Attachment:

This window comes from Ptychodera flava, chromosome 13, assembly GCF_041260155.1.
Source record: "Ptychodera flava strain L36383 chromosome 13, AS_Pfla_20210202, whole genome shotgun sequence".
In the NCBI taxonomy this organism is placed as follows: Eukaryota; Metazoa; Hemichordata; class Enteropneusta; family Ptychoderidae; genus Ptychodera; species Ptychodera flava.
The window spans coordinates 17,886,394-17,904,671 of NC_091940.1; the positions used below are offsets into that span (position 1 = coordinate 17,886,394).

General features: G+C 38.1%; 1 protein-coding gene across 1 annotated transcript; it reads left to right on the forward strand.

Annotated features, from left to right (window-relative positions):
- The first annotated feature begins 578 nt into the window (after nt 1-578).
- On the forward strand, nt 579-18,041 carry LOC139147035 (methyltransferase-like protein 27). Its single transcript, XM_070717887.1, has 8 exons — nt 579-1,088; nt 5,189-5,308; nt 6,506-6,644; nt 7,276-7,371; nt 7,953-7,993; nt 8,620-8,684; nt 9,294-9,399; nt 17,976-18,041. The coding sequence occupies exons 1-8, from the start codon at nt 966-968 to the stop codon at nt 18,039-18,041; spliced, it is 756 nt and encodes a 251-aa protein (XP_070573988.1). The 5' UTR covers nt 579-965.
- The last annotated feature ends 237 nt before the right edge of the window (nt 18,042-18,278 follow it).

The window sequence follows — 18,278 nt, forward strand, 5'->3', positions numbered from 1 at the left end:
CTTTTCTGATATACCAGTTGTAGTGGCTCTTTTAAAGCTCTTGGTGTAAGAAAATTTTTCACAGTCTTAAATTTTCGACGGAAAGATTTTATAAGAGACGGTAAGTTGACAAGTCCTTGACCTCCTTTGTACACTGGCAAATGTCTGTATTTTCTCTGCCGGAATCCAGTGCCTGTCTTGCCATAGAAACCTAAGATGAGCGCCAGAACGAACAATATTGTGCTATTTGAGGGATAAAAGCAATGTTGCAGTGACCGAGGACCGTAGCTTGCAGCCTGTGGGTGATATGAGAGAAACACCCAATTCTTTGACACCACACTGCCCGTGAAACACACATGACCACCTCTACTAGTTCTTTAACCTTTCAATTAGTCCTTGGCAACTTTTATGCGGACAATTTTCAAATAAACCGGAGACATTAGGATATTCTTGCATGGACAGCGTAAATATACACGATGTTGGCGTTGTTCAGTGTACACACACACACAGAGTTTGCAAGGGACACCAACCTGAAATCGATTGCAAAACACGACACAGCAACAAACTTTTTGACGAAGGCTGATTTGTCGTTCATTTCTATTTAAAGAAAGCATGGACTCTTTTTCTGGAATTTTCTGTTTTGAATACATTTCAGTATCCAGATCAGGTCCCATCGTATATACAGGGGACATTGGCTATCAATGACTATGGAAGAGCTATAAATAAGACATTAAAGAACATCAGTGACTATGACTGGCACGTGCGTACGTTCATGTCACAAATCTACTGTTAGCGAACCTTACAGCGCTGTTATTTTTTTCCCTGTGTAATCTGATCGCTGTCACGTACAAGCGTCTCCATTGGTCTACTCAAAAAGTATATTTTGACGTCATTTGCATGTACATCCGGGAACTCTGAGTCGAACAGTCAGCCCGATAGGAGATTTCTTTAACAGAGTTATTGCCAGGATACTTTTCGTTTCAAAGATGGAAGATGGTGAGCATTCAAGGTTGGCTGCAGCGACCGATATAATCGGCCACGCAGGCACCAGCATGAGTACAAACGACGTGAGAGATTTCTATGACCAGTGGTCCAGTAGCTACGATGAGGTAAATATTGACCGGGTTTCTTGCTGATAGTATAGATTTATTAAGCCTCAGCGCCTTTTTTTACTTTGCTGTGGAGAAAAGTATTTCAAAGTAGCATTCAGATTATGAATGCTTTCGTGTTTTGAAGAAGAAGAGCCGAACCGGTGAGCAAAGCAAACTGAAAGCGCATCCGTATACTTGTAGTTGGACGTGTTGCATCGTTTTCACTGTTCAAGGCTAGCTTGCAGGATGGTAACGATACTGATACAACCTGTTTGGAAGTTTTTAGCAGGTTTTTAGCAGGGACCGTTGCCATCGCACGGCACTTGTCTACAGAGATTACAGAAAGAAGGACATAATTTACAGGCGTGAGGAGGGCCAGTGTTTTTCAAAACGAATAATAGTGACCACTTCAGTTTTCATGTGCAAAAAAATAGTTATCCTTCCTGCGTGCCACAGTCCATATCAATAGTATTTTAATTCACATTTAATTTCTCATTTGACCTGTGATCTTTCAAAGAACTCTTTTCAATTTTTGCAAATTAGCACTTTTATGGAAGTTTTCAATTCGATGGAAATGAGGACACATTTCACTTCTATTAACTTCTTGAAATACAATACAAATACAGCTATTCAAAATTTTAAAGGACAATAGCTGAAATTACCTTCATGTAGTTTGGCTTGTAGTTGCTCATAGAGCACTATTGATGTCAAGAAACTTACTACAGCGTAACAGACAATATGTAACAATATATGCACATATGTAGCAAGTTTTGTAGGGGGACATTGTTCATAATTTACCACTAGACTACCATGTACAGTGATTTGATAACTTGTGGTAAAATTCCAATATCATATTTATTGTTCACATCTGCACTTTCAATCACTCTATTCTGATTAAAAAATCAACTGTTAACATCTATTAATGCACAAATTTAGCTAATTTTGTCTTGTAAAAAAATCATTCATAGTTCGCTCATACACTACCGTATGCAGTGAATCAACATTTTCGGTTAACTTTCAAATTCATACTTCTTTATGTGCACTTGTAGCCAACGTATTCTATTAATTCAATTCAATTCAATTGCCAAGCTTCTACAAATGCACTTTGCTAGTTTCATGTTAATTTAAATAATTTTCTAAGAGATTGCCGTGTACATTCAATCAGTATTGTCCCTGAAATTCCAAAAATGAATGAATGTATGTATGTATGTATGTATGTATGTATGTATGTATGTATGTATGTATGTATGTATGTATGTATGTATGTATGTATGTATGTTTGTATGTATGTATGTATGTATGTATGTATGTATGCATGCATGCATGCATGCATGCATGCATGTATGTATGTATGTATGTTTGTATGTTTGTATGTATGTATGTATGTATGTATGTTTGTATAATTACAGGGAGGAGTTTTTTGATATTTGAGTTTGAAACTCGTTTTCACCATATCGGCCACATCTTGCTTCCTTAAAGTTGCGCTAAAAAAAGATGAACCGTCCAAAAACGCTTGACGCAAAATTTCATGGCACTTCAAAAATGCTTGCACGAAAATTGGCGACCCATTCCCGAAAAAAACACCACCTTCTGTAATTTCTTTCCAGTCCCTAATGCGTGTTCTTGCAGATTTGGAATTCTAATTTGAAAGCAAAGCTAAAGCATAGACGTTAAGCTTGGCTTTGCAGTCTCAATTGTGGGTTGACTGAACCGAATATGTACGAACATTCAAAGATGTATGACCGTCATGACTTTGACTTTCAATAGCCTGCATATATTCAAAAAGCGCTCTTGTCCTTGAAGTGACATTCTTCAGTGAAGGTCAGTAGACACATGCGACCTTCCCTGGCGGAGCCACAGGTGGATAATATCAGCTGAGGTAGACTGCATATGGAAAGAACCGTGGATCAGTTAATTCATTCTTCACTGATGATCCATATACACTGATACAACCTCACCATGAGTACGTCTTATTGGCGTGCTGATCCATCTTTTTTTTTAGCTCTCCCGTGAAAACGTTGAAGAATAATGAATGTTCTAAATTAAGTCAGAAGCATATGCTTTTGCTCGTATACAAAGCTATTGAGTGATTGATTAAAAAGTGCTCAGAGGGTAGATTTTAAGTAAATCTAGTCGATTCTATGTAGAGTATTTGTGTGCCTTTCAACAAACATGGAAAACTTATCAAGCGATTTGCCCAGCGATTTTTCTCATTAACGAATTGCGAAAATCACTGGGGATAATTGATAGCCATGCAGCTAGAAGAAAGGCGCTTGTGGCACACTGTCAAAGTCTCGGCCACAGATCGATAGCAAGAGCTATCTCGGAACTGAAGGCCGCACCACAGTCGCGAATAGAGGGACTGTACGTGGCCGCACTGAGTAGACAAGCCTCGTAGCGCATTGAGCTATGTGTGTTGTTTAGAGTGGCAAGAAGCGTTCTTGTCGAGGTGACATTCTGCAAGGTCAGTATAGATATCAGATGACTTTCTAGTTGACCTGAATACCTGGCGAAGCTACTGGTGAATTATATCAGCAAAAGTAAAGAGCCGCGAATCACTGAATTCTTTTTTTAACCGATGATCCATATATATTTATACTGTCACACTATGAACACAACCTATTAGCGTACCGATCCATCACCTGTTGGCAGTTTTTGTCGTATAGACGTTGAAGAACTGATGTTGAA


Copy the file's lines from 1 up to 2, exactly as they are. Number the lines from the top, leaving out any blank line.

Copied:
This window comes from Ptychodera flava, chromosome 13, assembly GCF_041260155.1.
Source record: "Ptychodera flava strain L36383 chromosome 13, AS_Pfla_20210202, whole genome shotgun sequence".